January 8, 2020 - 3:14 pm
The community’s support has helped buoy a local family’s hope as it fights its toughest battle yet.
Late last year, 10-year-old Emilee Giamanco was diagnosed with an aggressive form of cancer after a mass was discovered in her brain stem.
“The doctors wrote it off as vertigo,” said her dad, Joe Giamanco.
He said she had been having migraines and nausea as well as throwing up everything. Her symptoms did not go away, so her parents took her to another doctor, who said it was an ear infection and prescribed her an antibiotic.
“We were stressing out. … It was getting worse,” he said.
After she finished the antibiotics, the symptoms were still there, so on Nov. 8 Emilee had an MRI, which showed the mass. Joe Giamanco said they rushed her to Sunrise Hospital that same day, and she was then flown to Primary Children’s Hospital in Salt Lake City because the treatment she needed is not available in Las Vegas.
Once there, the doctors determined that she had diffuse intrinsic pontine glioma(DIPG), a tumor in the middle of the brain stem. More tests showed that the cancer had spread to her spine and another part of her brain.
The only treatment for DIPG is radiation, which Emilee started Nov. 25. It ended today, Jan. 9.
Since the diagnosis, Boulder City has rallied around the Giamanco family by encouraging them, holding fundraisers and making them feel at home despite being a state away.
“It just blows me away how many people in Boulder City I don’t know … are helping my family and Emilee,” said Joe Giamanco. “It’s amazing what community really is. … We’re seeing all these people come together as one and help our family. … It’s just hope.”
“From what we hear, it’s been really great,” said her mom, Marissa Giamanco. “We haven’t been back to Boulder City. It’s still been amazing. It’s been really great.”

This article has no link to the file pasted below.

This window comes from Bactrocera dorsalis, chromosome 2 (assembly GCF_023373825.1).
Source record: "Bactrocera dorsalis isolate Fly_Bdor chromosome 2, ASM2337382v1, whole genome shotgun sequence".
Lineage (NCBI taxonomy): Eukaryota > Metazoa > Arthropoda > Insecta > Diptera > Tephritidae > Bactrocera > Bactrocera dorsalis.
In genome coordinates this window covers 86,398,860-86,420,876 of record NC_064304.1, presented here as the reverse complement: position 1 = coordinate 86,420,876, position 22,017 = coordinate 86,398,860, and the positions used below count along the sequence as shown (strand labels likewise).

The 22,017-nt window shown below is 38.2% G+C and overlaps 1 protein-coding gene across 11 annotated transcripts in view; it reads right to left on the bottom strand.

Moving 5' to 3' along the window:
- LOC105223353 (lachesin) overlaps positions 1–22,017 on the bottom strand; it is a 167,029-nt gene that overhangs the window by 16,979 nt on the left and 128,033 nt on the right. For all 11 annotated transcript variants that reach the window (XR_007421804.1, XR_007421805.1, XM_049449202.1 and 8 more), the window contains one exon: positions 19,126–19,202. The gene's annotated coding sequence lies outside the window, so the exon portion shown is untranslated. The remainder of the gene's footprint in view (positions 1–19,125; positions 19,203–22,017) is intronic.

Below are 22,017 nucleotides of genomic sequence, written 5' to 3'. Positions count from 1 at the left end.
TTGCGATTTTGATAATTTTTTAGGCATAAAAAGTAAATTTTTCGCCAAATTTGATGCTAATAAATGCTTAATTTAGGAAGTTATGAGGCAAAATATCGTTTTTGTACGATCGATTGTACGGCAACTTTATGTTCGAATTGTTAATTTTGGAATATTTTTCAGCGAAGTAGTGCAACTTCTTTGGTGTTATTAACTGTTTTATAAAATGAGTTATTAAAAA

King and Mitchell elementary schools have held fundraisers to help the Giamanco family.
Mitchell Principal Ben Day said the school did a coin drive and a pajama day. Students paid $2 and could wear pajamas to school. All the proceeds from both went to the family.
King Principal Anthony Gelsone said they also did a pajama day and were organizing a coin drive. The school, along with some local businesses, also sold rubber bracelets to raise money. Emilee was a student at King before her diagnosis.
Marissa Giamanco said Emilee has been handling the radiation well, but it had to be “boosted” a little bit in December. Emilee said the treatment isn’t that bad and that it just makes her tired.
Her mom also said she’s been having a hard time losing her hair but is remaining positive.
“She’s not shaving her head,” Marissa Giamanco said. “She will keep her hair as long as it’s there.”
Despite the treatment and difficulties of being away from their family and friends, the Giamancos said they are making the best of being in Utah.
“She loves it up in Salt Lake with the snow,” Joe Giamanco said. “She plays in it every day. She’s still the same kid … and handling it very well.”
Marissa Giamanco also said their two other children, Natalee and Preston, have enjoyed the snow and are adjusting to life in another state.
Joe and Marissa Giamanco said they are hopeful Emilee will beat this disease.
“There’s something different about Emilee. … We have to hold on to that,” he said. “At the end of the day, her body is strong and dealing with this the way no one else has.”
Now that her radiation is completed, doctors and the family are deciding the next step in her treatment.
For updates on Emilee, go to http://www.gofundme.com/f/hope-for-emilee.
Contact reporter Celia Shortt Goodyear at firstname.lastname@example.org or at 702-586-9401. Follow her on Twitter @csgoodyear.